The Metal Minute Awarded 2009 Best Personal Blog By Metal Hammer Magazine

Sunday, January 11, 2009

Take 5 With Dan Lorenzo of Hades


Photo Credit: Frank White, Photo copy courtesy of Dave Brenner


I'd have to say in my six years in this biz I've made a lot of cool friends on the front lines and especially behind-the-scenes. While you won't hear me say "Ray Van Horn, Jr., close and personal friend of (fill in your favorite band name here)" I will say there's been members of bands past and present I communicate with on a regular basis and these are people I regard fondly. The way they treat me is the way they would anyone else, press perks or not.

Dan Lorenzo is one of these people. It's enough the man has kept me well-stocked with merch of projects he's related to, but talking with the guy is always for me like talking to a slightly older brother who's had a bigger taste of the pie, so to speak. Forever known in this metal scene as "Dan From Hades," by way of his customary introduction since beginning the cult thrash legend back in 1978, Dan has seen the quick ascension and the immediate plunge thereafter with Hades.

Some might say Hades (also consisting of Alan Tecchio, Jimmy Schulman, Tom Coombes, Scott LePage--and Ed Fuhrman as eventual replacement for LePage) broke up too quickly the first time around after two albums which are held to a standard by the group's fans, Resisting Success and If at First You Don't Succeed. Many missed the boat entirely when Hades returned in the nineties to release three albums for Metal Blade, SaviorSelf, The Downside and Damnation.

The fact of the matter is that Hades never reached the pinnacle of the success they proverbially resisted as their more-recognized thrash brethren such as Exodus, Overkill, Anthrax, Slayer and Megadeth, even though Hades shared the stage with each of them and many others during the rise of speed metal in the mid-eighties. A fateful European tour inadvertently split Hades apart and nobody ever really got to see what Hades at the height of their capacity could've conjured up thereafter. Lorenzo soon started his next band Non-Fiction, again enjoying a cult celebrity status in the New York and New Jersey region before retiring to his private studio for a series of homegrown solo records with a small ensemble of friends known as Cassius King.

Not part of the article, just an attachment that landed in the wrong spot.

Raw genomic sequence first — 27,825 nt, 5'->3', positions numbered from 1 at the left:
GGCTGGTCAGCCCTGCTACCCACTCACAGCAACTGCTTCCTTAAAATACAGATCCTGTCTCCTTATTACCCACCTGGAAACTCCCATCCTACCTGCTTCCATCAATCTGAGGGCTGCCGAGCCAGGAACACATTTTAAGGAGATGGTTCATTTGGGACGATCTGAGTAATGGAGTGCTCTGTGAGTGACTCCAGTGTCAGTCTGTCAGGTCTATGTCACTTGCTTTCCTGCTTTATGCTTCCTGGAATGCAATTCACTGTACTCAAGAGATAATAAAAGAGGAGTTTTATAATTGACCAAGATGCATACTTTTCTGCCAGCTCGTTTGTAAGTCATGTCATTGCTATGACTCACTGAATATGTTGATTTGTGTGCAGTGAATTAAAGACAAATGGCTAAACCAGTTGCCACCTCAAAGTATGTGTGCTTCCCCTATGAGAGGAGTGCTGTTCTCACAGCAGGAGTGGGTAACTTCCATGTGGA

Lorenzo later hooked up with his buddy Bobby "Blitz" Ellsworth from Overkill to spawn the one-timer offshoot The Cursed, a sludge rock experiment that yielded a single "Evil, in the Bag" as prelude to their only album Room Full of Sinners and a lone show to promote it at BB King's in Manhattan, now a quiet, updated anecdote in the metal archives.

This is where I picked up my association with Dan Lorenzo in a dual interview with him and Blitz, certainly one of the coolest tag-team chats I've been offered. From The Cursed has come a regular way cool time (to coin the Ramones' tune) in continued back-and-forth exchange with Lorenzo. You might remember Dan wrote a guest piece here at The Metal Minute back in 2007, and if you're in the Jersey region, you probably know him as not only "Dan From Hades" but also "Dan From Steppin' Out Magazine" as one of their ad reps.

Dan and I had a recent conversation for Metal Maniacs magazine to discuss the new Hades' DVD, Bootlegged in Boston 1988 where fans have access to raw live footage as eighties' metalheads living in a low-def world can well appreciate. The DVD also features vintage interviews and more recent testimony as well as promotional videos for Hades, Non-Fiction and Lorenzo's solo tune "Frozen Planet."

Here at The Metal Minute is bonus footage of this interview with Dan Lorenzo for your edification:



The Metal Minute: Hades sort of got the jump on many of the elite thrash bands of the eighties, though it took a lot of hard work, starvation and pushing your group's original "Deliver Us From Evil" 7-inch to magazines such as Kerrang! in order to get noticed. All of that effort and sacrifice, and what I wonder is how did you view the thrash bands cropping up in your territory as well as the west coast, which widely gets credited as the birthplace of thrash?

Dan Lorenzo: We ended up being on Torrid Records whose first release was Exodus’ first album and then Hades was their third-ever release. I remember when Metallica first came here, we thought the band name was pronounced "metal-licka" and they played a show in front of 50 people. Hades' guitar player Scott LePage was one of those 50 people, so we knew about these bands because we were a part of the Old Bridge Militia; we were honored to play Metal Joe’s Basement. So we were in the scene early on and hearing rumblings of these other bands on the west coast and I remember Scott Ian would come to Hades shows and sing the chorus of "Denim and Leather." I didn’t know who these people were back then! I’d heard more about the bands that weren’t in Kerrang! yet. It wasn’t like I felt they were competition. Nuclear Assault called me up one time when Hades had broken up and I think I had an ad in The Aquarian saying "Guitar player available and looking for musicians." Somebody from Nuclear Assault--I think it was a temporary drummer--tried to get me in the band. I’ll never forget him calling me and asking "What do you think of ‘Fight Fire With Fire,’ the new Metallica song?" I said "I Love It!" and he was like, "No, no, it’s too slow; we’re going to have all of our songs faster." I was like, "Well, I don’t want to be involved in it if all you’re going for is speed!" I was more into the songs; I don’t care about the bpm’s; I care about the songs!

MM: Let's go over Hades' return in the nineties when Metal Blade signed you guys to a four-record deal and only held you to three. Did you ever think at the time the prospect of a new Hades album would've been thinkable, much less three?